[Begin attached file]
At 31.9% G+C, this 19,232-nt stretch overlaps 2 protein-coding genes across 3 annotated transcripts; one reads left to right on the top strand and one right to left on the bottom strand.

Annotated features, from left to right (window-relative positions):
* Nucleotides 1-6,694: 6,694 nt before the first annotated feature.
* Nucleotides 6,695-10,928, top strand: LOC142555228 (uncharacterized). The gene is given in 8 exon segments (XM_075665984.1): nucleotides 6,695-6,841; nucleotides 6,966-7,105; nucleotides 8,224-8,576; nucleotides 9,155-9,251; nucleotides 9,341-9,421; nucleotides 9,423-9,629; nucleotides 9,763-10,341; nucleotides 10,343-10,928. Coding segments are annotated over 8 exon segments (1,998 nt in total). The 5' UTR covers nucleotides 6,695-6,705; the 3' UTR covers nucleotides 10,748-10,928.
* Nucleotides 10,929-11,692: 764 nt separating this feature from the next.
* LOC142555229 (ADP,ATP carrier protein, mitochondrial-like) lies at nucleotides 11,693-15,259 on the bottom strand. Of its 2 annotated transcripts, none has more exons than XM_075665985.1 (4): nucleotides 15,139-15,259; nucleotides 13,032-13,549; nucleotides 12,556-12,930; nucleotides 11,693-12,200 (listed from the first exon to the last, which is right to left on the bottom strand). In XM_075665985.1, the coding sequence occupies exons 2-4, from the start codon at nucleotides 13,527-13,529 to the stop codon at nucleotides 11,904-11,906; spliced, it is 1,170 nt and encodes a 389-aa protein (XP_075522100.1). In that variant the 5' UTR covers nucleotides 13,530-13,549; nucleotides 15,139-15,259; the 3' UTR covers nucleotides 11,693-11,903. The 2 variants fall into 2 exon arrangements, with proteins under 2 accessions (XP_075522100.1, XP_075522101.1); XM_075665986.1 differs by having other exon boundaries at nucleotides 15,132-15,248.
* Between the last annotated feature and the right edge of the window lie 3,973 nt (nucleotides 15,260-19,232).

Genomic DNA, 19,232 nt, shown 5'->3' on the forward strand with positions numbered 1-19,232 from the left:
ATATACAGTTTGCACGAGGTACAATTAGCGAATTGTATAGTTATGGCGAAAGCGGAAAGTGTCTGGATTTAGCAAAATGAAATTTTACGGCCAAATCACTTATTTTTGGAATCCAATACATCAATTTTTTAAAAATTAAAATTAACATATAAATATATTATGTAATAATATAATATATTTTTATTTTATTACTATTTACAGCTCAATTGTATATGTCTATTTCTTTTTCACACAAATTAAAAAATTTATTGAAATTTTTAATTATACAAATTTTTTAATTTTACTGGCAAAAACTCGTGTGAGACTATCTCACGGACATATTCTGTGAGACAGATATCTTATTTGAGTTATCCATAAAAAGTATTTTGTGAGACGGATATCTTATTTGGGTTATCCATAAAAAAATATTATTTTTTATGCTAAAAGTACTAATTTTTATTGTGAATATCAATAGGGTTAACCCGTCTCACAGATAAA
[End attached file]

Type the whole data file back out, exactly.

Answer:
At 31.9% G+C, this 19,232-nt stretch overlaps 2 protein-coding genes across 3 annotated transcripts; one reads left to right on the top strand and one right to left on the bottom strand.

Annotated features, from left to right (window-relative positions):
* Nucleotides 1-6,694: 6,694 nt before the first annotated feature.
* Nucleotides 6,695-10,928, top strand: LOC142555228 (uncharacterized). The gene is given in 8 exon segments (XM_075665984.1): nucleotides 6,695-6,841; nucleotides 6,966-7,105; nucleotides 8,224-8,576; nucleotides 9,155-9,251; nucleotides 9,341-9,421; nucleotides 9,423-9,629; nucleotides 9,763-10,341; nucleotides 10,343-10,928. Coding segments are annotated over 8 exon segments (1,998 nt in total). The 5' UTR covers nucleotides 6,695-6,705; the 3' UTR covers nucleotides 10,748-10,928.
* Nucleotides 10,929-11,692: 764 nt separating this feature from the next.
* LOC142555229 (ADP,ATP carrier protein, mitochondrial-like) lies at nucleotides 11,693-15,259 on the bottom strand. Of its 2 annotated transcripts, none has more exons than XM_075665985.1 (4): nucleotides 15,139-15,259; nucleotides 13,032-13,549; nucleotides 12,556-12,930; nucleotides 11,693-12,200 (listed from the first exon to the last, which is right to left on the bottom strand). In XM_075665985.1, the coding sequence occupies exons 2-4, from the start codon at nucleotides 13,527-13,529 to the stop codon at nucleotides 11,904-11,906; spliced, it is 1,170 nt and encodes a 389-aa protein (XP_075522100.1). In that variant the 5' UTR covers nucleotides 13,530-13,549; nucleotides 15,139-15,259; the 3' UTR covers nucleotides 11,693-11,903. The 2 variants fall into 2 exon arrangements, with proteins under 2 accessions (XP_075522100.1, XP_075522101.1); XM_075665986.1 differs by having other exon boundaries at nucleotides 15,132-15,248.
* Between the last annotated feature and the right edge of the window lie 3,973 nt (nucleotides 15,260-19,232).

Genomic DNA, 19,232 nt, shown 5'->3' on the forward strand with positions numbered 1-19,232 from the left:
ATATACAGTTTGCACGAGGTACAATTAGCGAATTGTATAGTTATGGCGAAAGCGGAAAGTGTCTGGATTTAGCAAAATGAAATTTTACGGCCAAATCACTTATTTTTGGAATCCAATACATCAATTTTTTAAAAATTAAAATTAACATATAAATATATTATGTAATAATATAATATATTTTTATTTTATTACTATTTACAGCTCAATTGTATATGTCTATTTCTTTTTCACACAAATTAAAAAATTTATTGAAATTTTTAATTATACAAATTTTTTAATTTTACTGGCAAAAACTCGTGTGAGACTATCTCACGGACATATTCTGTGAGACAGATATCTTATTTGAGTTATCCATAAAAAGTATTTTGTGAGACGGATATCTTATTTGGGTTATCCATAAAAAAATATTATTTTTTATGCTAAAAGTACTAATTTTTATTGTGAATATCAATAGGGTTAACCCGTCTCACAGATAAA